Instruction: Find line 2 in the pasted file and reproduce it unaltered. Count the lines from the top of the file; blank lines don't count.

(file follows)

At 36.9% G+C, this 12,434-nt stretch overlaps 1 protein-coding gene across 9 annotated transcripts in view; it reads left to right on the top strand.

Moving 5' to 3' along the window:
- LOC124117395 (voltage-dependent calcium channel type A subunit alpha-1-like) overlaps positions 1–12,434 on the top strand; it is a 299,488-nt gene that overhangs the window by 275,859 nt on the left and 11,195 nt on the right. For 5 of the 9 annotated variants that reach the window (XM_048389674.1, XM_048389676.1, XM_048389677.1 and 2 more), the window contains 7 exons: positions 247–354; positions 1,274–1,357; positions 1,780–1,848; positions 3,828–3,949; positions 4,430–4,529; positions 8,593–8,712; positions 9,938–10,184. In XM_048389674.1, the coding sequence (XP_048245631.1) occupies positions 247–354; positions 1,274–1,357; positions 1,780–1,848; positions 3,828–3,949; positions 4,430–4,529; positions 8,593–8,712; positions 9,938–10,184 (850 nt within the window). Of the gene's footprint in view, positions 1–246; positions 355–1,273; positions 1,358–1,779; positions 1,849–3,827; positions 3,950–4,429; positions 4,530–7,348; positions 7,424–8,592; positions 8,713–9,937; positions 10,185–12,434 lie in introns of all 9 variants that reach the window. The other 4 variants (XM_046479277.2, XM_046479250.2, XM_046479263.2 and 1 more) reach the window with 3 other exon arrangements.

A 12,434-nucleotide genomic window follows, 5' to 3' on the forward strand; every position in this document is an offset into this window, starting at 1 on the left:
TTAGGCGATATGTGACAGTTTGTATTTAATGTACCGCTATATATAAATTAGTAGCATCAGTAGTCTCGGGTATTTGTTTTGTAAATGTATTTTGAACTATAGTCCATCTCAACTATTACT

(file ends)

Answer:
Moving 5' to 3' along the window: